But it’s not always the easiest choice for moms
From the moment a woman learns she is pregnant, her world can be overwhelmed with questions and decisions. A lot has to be determined in the nine months before a baby arrives, and one of the most important and personal decisions is whether to breastfeed.
For some moms, like Holly Martin of Roanoke, making the decision to breastfeed is an easy, natural one. For others it can be a struggle.
“Even though my mom struggled to breastfeed and I didn’t grow up around it, I knew I wanted that bonding experience,” said Martin. “Breastfeeding was something that was very important to me.”
According to Tracey Zadell, a Carilion Clinic lactation consultant, while breast milk has been determined to be the best for babies because it’s easier to digest, has special nutrients, and protects against infections and disease, “deciding to breastfeed is a far too personal decision for anyone else to decide besides a mom,” she said.
For Martin, though her decision to breastfeed was easy, other challenges arose. Her daughter didn’t latch on easily, so Martin, with the help of the lactation consultants at Carilion Roanoke Memorial Hospital, had to try several different techniques.
“She just wasn’t interested,” Martin said. “But I was determined to make it work.”
Martin had to use a nipple shield to help with her personal discomfort and in hopes of getting her daughter more interested. She also used a supplemental nursing system (SNS) to help enhance milk production and milk flow for her baby. While both of these helped, neither was a foolproof solution.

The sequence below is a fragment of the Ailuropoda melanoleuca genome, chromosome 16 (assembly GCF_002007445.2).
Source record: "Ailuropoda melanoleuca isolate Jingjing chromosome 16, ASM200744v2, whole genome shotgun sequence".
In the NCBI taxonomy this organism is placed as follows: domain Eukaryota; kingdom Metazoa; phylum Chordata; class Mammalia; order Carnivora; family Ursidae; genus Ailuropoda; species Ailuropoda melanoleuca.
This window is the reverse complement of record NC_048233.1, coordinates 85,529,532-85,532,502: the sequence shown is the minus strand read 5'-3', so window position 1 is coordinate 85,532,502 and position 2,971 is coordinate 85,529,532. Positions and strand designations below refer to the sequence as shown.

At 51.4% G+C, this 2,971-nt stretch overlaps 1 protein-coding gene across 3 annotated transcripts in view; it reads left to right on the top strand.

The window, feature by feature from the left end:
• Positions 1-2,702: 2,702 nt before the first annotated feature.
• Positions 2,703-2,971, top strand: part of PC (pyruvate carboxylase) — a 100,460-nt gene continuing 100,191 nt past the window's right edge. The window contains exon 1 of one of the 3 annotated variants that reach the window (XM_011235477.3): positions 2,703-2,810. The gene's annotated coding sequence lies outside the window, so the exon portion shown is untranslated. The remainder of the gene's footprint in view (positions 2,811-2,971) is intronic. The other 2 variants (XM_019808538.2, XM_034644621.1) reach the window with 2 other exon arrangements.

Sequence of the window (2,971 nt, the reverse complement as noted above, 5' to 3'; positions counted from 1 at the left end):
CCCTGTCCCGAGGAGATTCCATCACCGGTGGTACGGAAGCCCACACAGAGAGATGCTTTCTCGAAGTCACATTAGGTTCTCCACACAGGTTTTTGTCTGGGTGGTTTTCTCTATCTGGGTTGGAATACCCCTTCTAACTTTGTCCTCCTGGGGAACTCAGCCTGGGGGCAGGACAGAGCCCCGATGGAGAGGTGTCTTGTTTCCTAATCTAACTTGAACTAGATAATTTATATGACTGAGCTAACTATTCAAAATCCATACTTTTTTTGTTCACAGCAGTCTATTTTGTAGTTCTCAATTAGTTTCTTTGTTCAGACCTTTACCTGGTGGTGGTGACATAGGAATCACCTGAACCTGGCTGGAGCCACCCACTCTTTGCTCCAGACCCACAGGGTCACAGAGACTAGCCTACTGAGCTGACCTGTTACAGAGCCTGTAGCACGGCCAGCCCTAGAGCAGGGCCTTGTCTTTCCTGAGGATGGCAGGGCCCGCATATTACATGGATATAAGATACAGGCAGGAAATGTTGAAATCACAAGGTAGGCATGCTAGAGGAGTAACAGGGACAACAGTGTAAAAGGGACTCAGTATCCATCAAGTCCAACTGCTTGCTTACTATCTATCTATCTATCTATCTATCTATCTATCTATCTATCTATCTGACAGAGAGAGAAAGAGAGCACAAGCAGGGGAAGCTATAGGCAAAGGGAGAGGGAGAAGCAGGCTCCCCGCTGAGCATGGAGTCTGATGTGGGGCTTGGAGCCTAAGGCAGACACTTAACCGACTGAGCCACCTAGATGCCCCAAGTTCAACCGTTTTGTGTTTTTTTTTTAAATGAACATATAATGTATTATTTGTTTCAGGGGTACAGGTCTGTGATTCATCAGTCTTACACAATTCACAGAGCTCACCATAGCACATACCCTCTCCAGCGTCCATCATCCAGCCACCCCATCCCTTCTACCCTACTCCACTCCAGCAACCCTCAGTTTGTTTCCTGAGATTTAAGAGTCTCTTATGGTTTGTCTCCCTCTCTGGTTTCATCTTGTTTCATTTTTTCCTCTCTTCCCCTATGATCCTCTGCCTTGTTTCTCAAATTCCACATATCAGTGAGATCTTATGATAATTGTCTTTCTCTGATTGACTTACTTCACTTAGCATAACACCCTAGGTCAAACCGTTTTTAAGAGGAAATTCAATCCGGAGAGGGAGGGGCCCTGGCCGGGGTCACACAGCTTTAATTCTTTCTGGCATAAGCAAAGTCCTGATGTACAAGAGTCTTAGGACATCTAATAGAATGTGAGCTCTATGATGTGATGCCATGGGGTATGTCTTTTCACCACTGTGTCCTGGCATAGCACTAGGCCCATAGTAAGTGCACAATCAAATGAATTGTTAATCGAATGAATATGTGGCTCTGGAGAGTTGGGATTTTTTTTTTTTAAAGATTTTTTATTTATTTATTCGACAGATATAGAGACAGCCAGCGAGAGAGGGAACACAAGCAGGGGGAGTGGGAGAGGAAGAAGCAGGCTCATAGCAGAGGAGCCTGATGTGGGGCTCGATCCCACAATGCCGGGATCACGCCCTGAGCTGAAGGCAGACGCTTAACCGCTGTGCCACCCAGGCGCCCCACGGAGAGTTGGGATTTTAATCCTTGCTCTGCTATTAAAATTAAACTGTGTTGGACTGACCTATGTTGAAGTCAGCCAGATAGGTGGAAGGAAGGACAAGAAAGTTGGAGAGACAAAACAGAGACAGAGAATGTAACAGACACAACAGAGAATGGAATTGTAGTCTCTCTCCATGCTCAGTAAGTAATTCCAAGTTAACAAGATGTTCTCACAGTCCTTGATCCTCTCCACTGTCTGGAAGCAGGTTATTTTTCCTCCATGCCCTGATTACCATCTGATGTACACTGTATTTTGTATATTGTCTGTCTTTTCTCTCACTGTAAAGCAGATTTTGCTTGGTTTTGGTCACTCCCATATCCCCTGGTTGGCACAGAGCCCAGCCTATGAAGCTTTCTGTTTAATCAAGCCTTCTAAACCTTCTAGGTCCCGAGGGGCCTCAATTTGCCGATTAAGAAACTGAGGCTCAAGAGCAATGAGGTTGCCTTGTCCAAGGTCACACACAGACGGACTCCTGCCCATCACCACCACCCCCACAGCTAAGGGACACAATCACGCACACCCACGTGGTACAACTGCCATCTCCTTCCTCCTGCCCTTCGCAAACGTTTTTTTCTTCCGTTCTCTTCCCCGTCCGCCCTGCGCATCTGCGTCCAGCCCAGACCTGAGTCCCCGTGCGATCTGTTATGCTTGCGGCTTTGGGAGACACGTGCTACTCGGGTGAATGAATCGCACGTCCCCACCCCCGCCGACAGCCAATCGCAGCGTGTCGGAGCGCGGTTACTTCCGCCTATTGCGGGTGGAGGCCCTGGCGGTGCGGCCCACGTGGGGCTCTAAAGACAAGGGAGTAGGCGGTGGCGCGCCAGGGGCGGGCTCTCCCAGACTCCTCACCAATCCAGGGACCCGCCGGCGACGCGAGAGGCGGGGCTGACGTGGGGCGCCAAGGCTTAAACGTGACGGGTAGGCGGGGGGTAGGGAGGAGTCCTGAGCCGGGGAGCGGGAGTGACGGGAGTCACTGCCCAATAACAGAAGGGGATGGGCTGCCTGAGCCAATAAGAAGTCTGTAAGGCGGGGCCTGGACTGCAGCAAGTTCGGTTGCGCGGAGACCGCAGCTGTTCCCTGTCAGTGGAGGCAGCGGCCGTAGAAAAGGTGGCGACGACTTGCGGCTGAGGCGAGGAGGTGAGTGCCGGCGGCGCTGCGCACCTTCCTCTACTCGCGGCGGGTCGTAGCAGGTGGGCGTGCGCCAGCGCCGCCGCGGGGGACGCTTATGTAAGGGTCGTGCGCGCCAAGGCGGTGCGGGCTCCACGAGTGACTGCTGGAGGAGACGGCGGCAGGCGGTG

“I just kept telling myself that one day it would work,” Martin said. “And it did!”
One of the biggest challenges moms face is milk production. Unfortunately, it’s not as simple as turning on and off a faucet.
“Establishing a good milk supply is crucial in the first two weeks after the baby is born,” Zadell said. “Then milk production is sustained by feeding the baby when they’re hungry and at least eight to 10 times a day.”
Milk supply can also fluctuate with added stresses, like returning to work after maternity leave.
“It’s so important moms try to build up a supply of breast milk before heading back to work,” Zadell said. “It’s normal for added stress to weaken milk supply.”
Angela Kinzie, a Carilion Clinic lactation consultant, said it’s also helpful to have a plan in place well before the baby arrives and to talk with your employer about your desire to breastfeed and how you can adapt it into your work day.
“Under the law any employer with 50 employees or more, must provide a place for new moms to breastfeed, other than a bathroom,” Kinzie said. “By communicating with your employer, expectations can be discussed and surprises can be avoided.”
While having the support of family and friends isn’t always necessary, it can be crucial to a new mom’s breastfeeding success.
“My husband and my mother were always there for me,” Martin said. “And knowing the Carilion Clinic lactation consultants were also just a phone call away was very comforting.”
For more information on Carilion Clinic’s lactation services, including breastfeeding help, products, and educational classes, please call 800-422-8482.
Laura Markowski is a writer for Carilion Clinic’s marketing communications department.